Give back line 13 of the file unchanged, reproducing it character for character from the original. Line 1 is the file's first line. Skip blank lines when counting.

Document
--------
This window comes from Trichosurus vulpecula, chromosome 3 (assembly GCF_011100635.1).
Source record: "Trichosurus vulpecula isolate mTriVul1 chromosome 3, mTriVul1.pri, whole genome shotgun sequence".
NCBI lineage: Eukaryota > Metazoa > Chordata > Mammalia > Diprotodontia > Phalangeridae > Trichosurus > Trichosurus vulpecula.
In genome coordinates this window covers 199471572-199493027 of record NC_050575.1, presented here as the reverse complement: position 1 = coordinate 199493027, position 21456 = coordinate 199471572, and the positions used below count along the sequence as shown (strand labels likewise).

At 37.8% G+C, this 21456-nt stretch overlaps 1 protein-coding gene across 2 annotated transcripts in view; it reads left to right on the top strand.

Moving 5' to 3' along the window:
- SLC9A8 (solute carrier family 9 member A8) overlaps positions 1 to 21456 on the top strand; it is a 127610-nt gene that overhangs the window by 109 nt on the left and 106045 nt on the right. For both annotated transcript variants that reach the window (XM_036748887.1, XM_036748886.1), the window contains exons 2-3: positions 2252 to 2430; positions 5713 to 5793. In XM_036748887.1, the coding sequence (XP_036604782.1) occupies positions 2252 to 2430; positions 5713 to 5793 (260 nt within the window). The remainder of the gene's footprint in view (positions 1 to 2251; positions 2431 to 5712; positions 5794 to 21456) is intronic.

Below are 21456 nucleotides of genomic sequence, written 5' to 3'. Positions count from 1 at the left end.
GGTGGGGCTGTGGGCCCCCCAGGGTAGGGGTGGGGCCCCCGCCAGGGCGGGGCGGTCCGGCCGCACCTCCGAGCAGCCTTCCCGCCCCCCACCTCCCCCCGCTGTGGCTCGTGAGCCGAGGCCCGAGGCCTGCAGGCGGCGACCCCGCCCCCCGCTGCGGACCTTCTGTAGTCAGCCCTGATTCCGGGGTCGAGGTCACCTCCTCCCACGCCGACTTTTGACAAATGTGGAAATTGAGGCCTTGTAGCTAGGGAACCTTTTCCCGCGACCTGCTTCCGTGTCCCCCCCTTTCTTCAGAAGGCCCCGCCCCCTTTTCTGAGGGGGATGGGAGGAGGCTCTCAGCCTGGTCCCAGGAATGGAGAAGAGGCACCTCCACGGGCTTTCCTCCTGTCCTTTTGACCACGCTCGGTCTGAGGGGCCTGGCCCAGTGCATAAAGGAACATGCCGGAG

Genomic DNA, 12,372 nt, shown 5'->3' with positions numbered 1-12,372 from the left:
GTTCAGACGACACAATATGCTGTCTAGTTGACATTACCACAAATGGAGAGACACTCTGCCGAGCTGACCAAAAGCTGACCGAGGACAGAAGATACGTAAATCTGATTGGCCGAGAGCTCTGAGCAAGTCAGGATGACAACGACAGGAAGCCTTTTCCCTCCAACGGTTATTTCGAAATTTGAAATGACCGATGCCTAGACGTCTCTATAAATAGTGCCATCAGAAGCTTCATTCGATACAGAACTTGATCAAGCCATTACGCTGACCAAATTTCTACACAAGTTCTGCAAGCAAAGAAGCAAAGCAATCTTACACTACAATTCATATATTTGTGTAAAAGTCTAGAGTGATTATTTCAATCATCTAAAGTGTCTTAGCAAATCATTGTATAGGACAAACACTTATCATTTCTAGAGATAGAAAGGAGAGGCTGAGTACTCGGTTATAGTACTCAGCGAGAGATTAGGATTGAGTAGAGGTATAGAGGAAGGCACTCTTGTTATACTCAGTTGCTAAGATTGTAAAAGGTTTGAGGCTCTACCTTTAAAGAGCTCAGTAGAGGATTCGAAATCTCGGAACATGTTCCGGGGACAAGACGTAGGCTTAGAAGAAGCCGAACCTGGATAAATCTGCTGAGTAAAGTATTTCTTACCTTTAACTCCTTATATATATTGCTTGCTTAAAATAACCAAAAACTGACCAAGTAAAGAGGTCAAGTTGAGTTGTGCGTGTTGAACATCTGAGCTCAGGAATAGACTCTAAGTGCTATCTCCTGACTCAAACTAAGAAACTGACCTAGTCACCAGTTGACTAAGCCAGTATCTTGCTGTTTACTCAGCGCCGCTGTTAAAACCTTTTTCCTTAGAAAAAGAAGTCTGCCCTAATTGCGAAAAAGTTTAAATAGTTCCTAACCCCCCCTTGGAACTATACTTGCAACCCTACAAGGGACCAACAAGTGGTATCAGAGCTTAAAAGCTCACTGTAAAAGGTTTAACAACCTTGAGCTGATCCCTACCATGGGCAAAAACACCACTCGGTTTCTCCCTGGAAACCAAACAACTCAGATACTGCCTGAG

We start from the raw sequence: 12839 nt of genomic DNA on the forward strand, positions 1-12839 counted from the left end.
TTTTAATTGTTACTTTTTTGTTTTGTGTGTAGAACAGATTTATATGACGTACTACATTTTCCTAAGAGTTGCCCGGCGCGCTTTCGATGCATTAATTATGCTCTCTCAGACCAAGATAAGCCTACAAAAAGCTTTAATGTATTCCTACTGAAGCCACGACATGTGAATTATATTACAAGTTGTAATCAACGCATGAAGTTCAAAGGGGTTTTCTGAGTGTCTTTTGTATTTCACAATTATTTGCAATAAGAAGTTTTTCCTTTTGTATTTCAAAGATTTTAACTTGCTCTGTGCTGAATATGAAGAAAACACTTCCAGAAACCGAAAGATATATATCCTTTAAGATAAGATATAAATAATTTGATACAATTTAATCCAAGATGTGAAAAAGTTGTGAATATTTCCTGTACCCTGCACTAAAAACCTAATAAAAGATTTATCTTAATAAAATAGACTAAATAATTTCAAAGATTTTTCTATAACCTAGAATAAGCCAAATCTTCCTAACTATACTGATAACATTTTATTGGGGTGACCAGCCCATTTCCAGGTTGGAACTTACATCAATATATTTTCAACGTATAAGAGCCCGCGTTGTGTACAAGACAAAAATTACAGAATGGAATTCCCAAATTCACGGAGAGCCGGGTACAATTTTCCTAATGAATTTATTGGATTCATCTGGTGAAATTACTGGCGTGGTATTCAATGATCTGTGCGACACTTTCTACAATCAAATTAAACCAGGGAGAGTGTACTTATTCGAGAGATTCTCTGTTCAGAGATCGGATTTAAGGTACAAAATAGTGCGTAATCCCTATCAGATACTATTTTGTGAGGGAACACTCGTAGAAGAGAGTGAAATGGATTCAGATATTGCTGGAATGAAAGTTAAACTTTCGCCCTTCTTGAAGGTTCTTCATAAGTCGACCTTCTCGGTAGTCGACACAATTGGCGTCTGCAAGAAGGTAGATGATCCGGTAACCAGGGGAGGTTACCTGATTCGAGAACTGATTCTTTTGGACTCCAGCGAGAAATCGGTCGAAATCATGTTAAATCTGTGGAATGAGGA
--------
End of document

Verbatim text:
TTTTAATTGTTACTTTTTTGTTTTGTGTGTAGAACAGATTTATATGACGTACTACATTTTCCTAAGAGTTGCCCGGCGCGCTTTCGATGCATTAATTATGCTCTCTCAGACCAAGATAAGCCTACAAAAAGCTTTAATGTATTCCTACTGAAGCCACGACATGTGAATTATATTACAAGTTGTAATCAACGCATGAAGTTCAAAGGGGTTTTCTGAGTGTCTTTTGTATTTCACAATTATTTGCAATAAGAAGTTTTTCCTTTTGTATTTCAAAGATTTTAACTTGCTCTGTGCTGAATATGAAGAAAACACTTCCAGAAACCGAAAGATATATATCCTTTAAGATAAGATATAAATAATTTGATACAATTTAATCCAAGATGTGAAAAAGTTGTGAATATTTCCTGTACCCTGCACTAAAAACCTAATAAAAGATTTATCTTAATAAAATAGACTAAATAATTTCAAAGATTTTTCTATAACCTAGAATAAGCCAAATCTTCCTAACTATACTGATAACATTTTATTGGGGTGACCAGCCCATTTCCAGGTTGGAACTTACATCAATATATTTTCAACGTATAAGAGCCCGCGTTGTGTACAAGACAAAAATTACAGAATGGAATTCCCAAATTCACGGAGAGCCGGGTACAATTTTCCTAATGAATTTATTGGATTCATCTGGTGAAATTACTGGCGTGGTATTCAATGATCTGTGCGACACTTTCTACAATCAAATTAAACCAGGGAGAGTGTACTTATTCGAGAGATTCTCTGTTCAGAGATCGGATTTAAGGTACAAAATAGTGCGTAATCCCTATCAGATACTATTTTGTGAGGGAACACTCGTAGAAGAGAGTGAAATGGATTCAGATATTGCTGGAATGAAAGTTAAACTTTCGCCCTTCTTGAAGGTTCTTCATAAGTCGACCTTCTCGGTAGTCGACACAATTGGCGTCTGCAAGAAGGTAGATGATCCGGTAACCAGGGGAGGTTACCTGATTCGAGAACTGATTCTTTTGGACTCCAGCGAGAAATCGGTCGAAATCATGTTAAATCTGTGGAATGAGGA